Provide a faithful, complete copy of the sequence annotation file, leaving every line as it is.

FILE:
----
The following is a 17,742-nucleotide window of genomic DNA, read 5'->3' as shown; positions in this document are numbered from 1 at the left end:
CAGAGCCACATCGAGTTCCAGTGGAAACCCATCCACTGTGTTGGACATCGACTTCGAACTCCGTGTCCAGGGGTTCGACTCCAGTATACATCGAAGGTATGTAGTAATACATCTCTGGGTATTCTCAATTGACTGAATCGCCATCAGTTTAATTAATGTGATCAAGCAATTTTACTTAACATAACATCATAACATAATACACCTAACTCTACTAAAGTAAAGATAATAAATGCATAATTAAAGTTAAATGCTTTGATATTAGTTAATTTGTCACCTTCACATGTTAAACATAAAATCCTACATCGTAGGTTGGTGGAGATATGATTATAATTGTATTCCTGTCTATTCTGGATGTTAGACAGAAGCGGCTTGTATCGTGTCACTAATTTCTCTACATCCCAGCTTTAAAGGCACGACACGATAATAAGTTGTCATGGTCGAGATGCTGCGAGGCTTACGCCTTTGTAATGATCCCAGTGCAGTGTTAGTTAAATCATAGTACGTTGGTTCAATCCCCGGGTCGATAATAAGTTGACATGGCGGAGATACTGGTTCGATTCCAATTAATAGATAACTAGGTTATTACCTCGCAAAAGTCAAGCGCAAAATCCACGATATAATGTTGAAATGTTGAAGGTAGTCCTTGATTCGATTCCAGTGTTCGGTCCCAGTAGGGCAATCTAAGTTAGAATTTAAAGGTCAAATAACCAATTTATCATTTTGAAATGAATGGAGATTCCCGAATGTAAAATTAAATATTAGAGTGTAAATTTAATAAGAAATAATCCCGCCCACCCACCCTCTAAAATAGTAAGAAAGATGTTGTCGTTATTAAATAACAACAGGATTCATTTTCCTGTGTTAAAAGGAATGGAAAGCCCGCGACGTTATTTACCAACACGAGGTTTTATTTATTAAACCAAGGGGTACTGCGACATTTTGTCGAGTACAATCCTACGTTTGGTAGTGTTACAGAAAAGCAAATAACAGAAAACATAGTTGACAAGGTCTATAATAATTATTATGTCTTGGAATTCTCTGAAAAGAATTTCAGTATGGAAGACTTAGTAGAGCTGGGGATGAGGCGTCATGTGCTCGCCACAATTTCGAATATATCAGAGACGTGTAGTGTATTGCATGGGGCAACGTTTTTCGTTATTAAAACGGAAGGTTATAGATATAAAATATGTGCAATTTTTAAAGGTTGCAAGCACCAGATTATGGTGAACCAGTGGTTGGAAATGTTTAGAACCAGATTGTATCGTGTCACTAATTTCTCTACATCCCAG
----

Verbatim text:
The following is a 17,742-nucleotide window of genomic DNA, read 5'->3' as shown; positions in this document are numbered from 1 at the left end:
CAGAGCCACATCGAGTTCCAGTGGAAACCCATCCACTGTGTTGGACATCGACTTCGAACTCCGTGTCCAGGGGTTCGACTCCAGTATACATCGAAGGTATGTAGTAATACATCTCTGGGTATTCTCAATTGACTGAATCGCCATCAGTTTAATTAATGTGATCAAGCAATTTTACTTAACATAACATCATAACATAATACACCTAACTCTACTAAAGTAAAGATAATAAATGCATAATTAAAGTTAAATGCTTTGATATTAGTTAATTTGTCACCTTCACATGTTAAACATAAAATCCTACATCGTAGGTTGGTGGAGATATGATTATAATTGTATTCCTGTCTATTCTGGATGTTAGACAGAAGCGGCTTGTATCGTGTCACTAATTTCTCTACATCCCAGCTTTAAAGGCACGACACGATAATAAGTTGTCATGGTCGAGATGCTGCGAGGCTTACGCCTTTGTAATGATCCCAGTGCAGTGTTAGTTAAATCATAGTACGTTGGTTCAATCCCCGGGTCGATAATAAGTTGACATGGCGGAGATACTGGTTCGATTCCAATTAATAGATAACTAGGTTATTACCTCGCAAAAGTCAAGCGCAAAATCCACGATATAATGTTGAAATGTTGAAGGTAGTCCTTGATTCGATTCCAGTGTTCGGTCCCAGTAGGGCAATCTAAGTTAGAATTTAAAGGTCAAATAACCAATTTATCATTTTGAAATGAATGGAGATTCCCGAATGTAAAATTAAATATTAGAGTGTAAATTTAATAAGAAATAATCCCGCCCACCCACCCTCTAAAATAGTAAGAAAGATGTTGTCGTTATTAAATAACAACAGGATTCATTTTCCTGTGTTAAAAGGAATGGAAAGCCCGCGACGTTATTTACCAACACGAGGTTTTATTTATTAAACCAAGGGGTACTGCGACATTTTGTCGAGTACAATCCTACGTTTGGTAGTGTTACAGAAAAGCAAATAACAGAAAACATAGTTGACAAGGTCTATAATAATTATTATGTCTTGGAATTCTCTGAAAAGAATTTCAGTATGGAAGACTTAGTAGAGCTGGGGATGAGGCGTCATGTGCTCGCCACAATTTCGAATATATCAGAGACGTGTAGTGTATTGCATGGGGCAACGTTTTTCGTTATTAAAACGGAAGGTTATAGATATAAAATATGTGCAATTTTTAAAGGTTGCAAGCACCAGATTATGGTGAACCAGTGGTTGGAAATGTTTAGAACCAGATTGTATCGTGTCACTAATTTCTCTACATCCCAG